Community Right to Challenge
The Community Right to Challenge lets communities challenge the Council to take over local services that they think can be run differently and better. This could be the whole service or just part of a service. A successful challenge would trigger a procurement exercise where the community can make a competitive bid alongside any other firms who wish to make an offer.
Important points you need to consider…
•Winchester City Council is committed to providing its services in the most efficient and effective way possible. Before making a formal challenge under the Act, please make sure you consider and explore all of the existing opportunities to get involved, engage or influence the Council. One way of getting started is by contacting your local Councillor.
•The service you are interested in may already be commissioned in a formal contract. Whilst you can still challenge a service under contract, it is likely that the procurement exercise will only begin when current contract is due to expire. This is to ensure the Council achieves best value for money. Find out about the Council’s current tendering opportunities and view all Winchester’s existing contracts.
•If you decide to go ahead with making a challenge you must be confident that you can provide the service by the time the procurement exercise begins.
•The procurement exercise is an open and competitive bid so we cannot guarantee you would win the procurement of the service.
Who can make a challenge?
•Voluntary and community groups
•A trust established for charitable purposes
•Groups of two or more staff from Winchester City Council
Any of the parties above are allowed to deliver a service as part of a consortium or use a sub-contractor.
How to make a challenge?
If you wish to make a challenge to run a service please first contact Antonia Perkins, Head of Policy, on 01962 848 314 or email firstname.lastname@example.org for an informal discussion.
To submit a formal challenge you will need to submit an Expression of Interest (Eol), which you can do by filling out the five page application form. Please include as much detailed information as you have to help ensure your challenge will be processed in the shortest time possible.
You will need to have the following information:
1. Your organisation details
2. Details of other organisations involved in the challenge
3. Information about the relevant service sufficient to identify it and the geographical area to which the expression of interest relates.
4. Details of what your challenge is proposing and how your provision of the service will improve the social, economic and environmental delivery of that service.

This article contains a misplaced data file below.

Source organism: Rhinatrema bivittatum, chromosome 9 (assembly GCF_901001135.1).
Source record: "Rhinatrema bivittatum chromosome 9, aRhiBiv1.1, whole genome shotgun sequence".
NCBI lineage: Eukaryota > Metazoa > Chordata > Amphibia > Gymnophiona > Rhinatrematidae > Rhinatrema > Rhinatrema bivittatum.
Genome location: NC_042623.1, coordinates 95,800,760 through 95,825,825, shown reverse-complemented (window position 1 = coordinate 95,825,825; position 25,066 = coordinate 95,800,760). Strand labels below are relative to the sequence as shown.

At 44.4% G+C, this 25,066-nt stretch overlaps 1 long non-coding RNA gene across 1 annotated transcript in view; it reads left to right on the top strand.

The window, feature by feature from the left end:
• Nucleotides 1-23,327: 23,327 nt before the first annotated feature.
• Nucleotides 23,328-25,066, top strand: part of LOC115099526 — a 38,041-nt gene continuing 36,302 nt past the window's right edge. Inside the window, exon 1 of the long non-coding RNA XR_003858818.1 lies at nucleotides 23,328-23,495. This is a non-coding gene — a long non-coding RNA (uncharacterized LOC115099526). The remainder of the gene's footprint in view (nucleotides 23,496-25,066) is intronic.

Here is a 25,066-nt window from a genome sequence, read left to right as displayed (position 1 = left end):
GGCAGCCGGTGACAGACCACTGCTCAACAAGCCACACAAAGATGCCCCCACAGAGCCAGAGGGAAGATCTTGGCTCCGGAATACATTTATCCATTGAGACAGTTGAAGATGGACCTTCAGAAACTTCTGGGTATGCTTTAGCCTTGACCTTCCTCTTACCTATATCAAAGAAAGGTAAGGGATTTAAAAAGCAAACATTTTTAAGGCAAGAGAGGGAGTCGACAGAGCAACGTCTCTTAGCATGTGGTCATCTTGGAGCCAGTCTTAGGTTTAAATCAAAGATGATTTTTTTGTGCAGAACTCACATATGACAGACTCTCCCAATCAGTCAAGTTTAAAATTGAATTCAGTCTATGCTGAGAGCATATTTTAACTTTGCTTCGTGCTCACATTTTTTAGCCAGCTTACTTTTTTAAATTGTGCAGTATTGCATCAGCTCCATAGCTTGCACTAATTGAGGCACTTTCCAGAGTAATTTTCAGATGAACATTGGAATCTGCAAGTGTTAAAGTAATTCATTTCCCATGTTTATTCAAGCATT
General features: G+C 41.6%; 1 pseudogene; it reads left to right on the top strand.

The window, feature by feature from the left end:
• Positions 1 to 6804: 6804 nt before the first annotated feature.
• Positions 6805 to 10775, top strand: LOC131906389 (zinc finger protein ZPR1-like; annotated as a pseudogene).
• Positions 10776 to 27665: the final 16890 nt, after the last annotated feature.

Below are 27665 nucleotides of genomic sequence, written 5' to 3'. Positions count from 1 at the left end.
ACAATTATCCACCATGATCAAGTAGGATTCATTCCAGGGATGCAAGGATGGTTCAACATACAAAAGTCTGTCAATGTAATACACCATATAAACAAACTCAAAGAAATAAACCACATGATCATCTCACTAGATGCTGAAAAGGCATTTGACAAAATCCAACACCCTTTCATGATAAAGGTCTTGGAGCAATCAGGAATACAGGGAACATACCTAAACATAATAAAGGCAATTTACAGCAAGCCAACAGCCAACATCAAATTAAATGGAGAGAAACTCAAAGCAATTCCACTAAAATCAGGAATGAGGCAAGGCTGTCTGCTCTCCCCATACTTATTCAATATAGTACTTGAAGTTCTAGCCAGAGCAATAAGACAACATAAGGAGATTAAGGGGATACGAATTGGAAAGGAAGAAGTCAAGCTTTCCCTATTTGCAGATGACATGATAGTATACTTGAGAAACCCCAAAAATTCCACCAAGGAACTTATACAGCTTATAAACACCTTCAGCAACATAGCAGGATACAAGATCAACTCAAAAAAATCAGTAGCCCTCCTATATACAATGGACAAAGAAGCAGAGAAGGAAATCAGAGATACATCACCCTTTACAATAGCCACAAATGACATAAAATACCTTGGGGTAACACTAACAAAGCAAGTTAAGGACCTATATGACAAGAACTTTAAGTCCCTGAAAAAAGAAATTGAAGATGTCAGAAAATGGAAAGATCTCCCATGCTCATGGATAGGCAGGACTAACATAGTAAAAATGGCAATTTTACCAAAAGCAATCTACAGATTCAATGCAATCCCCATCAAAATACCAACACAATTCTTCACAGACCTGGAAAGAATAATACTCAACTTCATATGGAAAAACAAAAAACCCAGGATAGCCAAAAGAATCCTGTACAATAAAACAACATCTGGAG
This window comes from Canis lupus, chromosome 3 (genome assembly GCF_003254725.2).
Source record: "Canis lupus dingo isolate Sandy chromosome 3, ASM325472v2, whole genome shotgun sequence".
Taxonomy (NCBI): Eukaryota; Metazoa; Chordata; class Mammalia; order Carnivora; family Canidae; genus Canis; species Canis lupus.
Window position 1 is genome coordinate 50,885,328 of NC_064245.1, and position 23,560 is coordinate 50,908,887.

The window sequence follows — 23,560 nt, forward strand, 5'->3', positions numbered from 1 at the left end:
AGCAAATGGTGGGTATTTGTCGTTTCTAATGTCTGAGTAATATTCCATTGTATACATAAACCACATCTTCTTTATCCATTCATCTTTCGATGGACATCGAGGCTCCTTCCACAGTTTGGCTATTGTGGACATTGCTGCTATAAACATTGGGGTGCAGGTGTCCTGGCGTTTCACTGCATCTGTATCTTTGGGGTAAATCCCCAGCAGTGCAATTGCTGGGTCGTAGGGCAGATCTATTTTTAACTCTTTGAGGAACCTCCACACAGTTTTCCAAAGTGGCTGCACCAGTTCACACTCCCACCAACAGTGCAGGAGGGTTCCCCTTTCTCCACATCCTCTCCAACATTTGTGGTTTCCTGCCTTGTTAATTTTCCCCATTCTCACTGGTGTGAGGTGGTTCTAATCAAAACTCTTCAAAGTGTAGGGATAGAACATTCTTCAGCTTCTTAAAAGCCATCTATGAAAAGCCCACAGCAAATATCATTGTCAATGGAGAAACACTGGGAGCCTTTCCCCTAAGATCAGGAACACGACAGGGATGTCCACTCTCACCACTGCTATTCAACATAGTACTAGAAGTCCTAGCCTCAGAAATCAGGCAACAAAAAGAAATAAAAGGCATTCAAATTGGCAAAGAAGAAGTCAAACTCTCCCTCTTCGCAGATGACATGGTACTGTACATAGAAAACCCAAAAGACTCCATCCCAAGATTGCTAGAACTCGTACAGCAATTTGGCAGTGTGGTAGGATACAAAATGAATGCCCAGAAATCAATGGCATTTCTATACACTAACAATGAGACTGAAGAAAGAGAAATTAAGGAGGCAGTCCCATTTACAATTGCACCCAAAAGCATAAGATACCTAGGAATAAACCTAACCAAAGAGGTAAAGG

5. Financial information including: a). audited accounts b). a statement of turnover, profit and loss, cash flow position, and an end period balance sheet covering the past year or part of the year c). a statement of the organisation’s cash flow forecast for the current year and a bank letter outlining the current cash and credit facility position d). bank details (You will need to provide this financial documentation for all organsiations involved with the Challenge).
When your challenge is submitted, the City Council relevant Service Manager will notify you of the expected time it will take to make a decision. The maximum period of time the Council can take to make a decision is five calendar months.
What happens if the challenge is accepted?
The Council will notify you if your challenge has been accepted. The time period between the challenge being accepted and a procurement exercise starting* will differ considerably depending on whether the service to which your challenge relates is currently provided in-house or commissioned.
a). Services provided in-house - a procurement exercise will be triggered for all interested parties, in line with the Council’s current Contract Procedure Rules. The length of time between an EoI being accepted and a procurement exercise being accepted will vary from service to service, and we will specify and publish this length of time which is likely to be different for each potential contract.
b). Services commissioned and under contract - EoIs for contracted-out services will trigger a procurement exercise to be undertaken when it would have taken place in any event (prior to the end of the contract period).
* Note: A 'procurement exercise starting' may include activities such as procurement planning and preparation, stakeholder engagement, soft market testing, etc – it is not the point at which the Council formally places a public advert for the tendering opportunity.
Recent decisions/notifications of Challenges
All recent expressions of interest received and decisions on challenges will be published in this section.